Mayor’s Office

Encourage Creation of Accessory Dwelling Units

Policy Reform Goal

The goal of this reform is to encourage the creation of Accessory Dwelling Units (ADUs) to support homeowners as they age in place, provide a flexible option to help owners continue afford their homes, and add additional affordable housing options within existing neighborhoods.

Proposed Reform

In order to achieve this goal, the following proposal builds on the recommendations that were presented in the City’s 2018 ADU White Paper, which was supported by the Council’s CDNR Committee. The proposed zoning reform includes:

  • Allow  ADUs for all existing and new single family homes in all zoning districts as a permitted use, and no longer require that an ADU be subject to conditional use review by the DRB. Some ADUs may still be subject to design review approval by the DRB.
  • No longer require an ADU to have a dedicated parking space.
  • Allow the ADU to be up to 30% of the combined finished area of the primary home and ADU, or up to a maximum size of 800 sq.ft., whichever is greater. The alternative maximum size is intended to remove the barrier faced by smaller homes throughout the city.
  • Create a process by which the DRB can grant a waiver for an ADU to exceed the lot coverage limits if stormwater impacts are addressed. This waiver process is intended to address the barrier faced by smaller lots throughout the city that are already legally at or over their lot coverage limit.

Review More Info & Share your Thoughts

Use these quick links to review the proposed reform, find an upcoming meeting, and to share your input on this proposal. Make sure to review the additional information about this proposal below. 

Framing the Burlington Context

  • ADUs have been legal in Burlington since statewide enabling legislation was passed in 2005. However, despite zoning policy reforms in 2008 to make ADUs more permissive, as of July 2019 only 45 ADUs havd been legally permitted and ultimately constructed.
  • The median single-family home size in Burlington is 1,500 sq.ft.; current zoning would enable up to a 625 sq.ft. ADU size for a home of this size. However, in some areas of the city, such as Wards 3 and 7, the predominant single-family home size is much smaller, which would likely limit the maximum ADU size to just 400-550 sq.ft.
  • Approximately 20% of single-family home lots in the city are less than 6,000 sq.ft., with around 10% that are smaller than 4,000 sq.ft. This means that in many areas of the city where existing single-family lots are near, or in some cases are already over, the 35-40% lot coverage limits, creating an ADU that in any way expands the property’s impervious cover would not be permitted.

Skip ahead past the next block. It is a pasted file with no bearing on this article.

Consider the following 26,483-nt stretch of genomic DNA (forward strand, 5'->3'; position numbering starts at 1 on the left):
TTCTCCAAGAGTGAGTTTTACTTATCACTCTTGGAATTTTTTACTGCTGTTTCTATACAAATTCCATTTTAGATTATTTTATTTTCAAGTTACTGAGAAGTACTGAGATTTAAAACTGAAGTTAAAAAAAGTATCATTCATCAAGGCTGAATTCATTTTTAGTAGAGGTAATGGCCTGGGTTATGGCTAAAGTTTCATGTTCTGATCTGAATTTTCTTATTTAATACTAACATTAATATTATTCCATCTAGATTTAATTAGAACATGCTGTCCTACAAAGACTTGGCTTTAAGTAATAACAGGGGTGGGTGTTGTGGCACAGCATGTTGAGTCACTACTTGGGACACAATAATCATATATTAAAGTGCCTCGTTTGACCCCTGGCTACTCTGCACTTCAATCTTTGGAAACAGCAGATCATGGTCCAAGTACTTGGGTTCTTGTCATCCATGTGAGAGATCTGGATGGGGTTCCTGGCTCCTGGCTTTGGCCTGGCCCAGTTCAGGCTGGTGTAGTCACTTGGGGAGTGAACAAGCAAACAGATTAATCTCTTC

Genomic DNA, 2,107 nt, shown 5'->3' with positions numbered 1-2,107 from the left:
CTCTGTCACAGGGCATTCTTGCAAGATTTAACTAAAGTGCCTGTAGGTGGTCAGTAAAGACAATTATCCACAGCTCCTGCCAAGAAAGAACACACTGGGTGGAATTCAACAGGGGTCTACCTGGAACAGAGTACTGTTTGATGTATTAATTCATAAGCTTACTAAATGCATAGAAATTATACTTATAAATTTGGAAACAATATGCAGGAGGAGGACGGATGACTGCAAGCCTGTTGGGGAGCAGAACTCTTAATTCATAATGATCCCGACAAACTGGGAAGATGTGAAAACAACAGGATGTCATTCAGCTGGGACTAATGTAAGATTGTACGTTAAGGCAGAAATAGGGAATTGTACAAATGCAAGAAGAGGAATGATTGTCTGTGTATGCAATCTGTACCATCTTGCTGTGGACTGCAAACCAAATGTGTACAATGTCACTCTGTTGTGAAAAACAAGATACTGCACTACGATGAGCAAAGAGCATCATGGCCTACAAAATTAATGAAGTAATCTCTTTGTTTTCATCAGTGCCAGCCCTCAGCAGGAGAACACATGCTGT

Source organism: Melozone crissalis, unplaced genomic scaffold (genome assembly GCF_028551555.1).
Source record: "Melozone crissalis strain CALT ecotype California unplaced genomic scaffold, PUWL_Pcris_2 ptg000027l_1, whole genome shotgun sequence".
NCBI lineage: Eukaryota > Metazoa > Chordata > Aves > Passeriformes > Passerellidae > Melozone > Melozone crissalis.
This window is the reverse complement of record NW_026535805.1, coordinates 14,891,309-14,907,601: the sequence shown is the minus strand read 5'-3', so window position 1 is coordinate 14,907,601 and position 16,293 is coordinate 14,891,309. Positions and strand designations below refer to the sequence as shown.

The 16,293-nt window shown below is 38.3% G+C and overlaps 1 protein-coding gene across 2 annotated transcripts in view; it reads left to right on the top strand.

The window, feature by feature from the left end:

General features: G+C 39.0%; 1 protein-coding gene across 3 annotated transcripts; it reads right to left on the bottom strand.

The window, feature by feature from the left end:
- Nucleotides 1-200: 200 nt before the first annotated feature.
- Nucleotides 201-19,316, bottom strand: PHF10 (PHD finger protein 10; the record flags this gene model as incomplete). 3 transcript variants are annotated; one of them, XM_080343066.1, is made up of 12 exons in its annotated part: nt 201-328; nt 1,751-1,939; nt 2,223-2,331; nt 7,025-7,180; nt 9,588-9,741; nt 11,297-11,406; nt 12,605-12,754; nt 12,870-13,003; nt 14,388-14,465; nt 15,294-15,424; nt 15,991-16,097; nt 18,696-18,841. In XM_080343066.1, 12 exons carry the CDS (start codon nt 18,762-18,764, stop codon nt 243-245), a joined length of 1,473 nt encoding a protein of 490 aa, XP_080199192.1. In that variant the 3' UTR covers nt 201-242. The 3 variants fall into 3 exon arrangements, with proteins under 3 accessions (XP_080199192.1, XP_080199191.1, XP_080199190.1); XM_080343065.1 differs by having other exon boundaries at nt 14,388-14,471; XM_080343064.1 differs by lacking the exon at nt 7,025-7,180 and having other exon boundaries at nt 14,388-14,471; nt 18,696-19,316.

FAQs about this Policy

If the proposal incentivizes ADUs, how will the City ensure they are not all used as short-term rentals?

  • Some ADUs may be used as short-term rentals—owners realize many similar benefits from ADUs and short-term rentals. However, property owners who wish to rent an ADU as a short-term rental will be required to meet the zoning requirements for a short-term rental (see details below). Most specifically, a short-term rental would be subject to conditional use review and would be required to provide a parking space. Further, if an ADU is converted to a short-term rental after it has been used as another form of housing, it would be subject to the requirements of the Housing Replacement Ordinance. Lastly, any ADU that is used as a short-term rental, along with meeting all of the above criteria, will continue to be required to be owner-occupied.

 

How can we help make creating an ADU more accessible to homeowners?

  • Based on a 2017 survey of Burlington ADU owners, the top resources requested were technical assistance and a guide to ADU rules and the permitting process. The City and Homeshare VT received a grant to launch a pilot ADU Technical Assistance Program modeled after, and supported by, the successful ADU program in Brattleboro, VT. The program helps homeowners evaluate whether an ADU is right for them, the feasibility of creating one, and offers assistance on how to begin the process. Through this program, partners are further planning to create a design and assistance guide.
  • The change to the permitting requirements will also aid in making an ADU more accessible. Another top reported concern from the 2017 survey was the complexity of the City’s permitting process. It is intended that by allowing ADUs as a permitted use, rather than a conditional use, and by not mandating an on-site parking space, fewer applications will go before the DRB, thus reducing complexity, saving applicants time and permitting fees, and potentially narrowing the scope of physical improvements needed to create an ADU.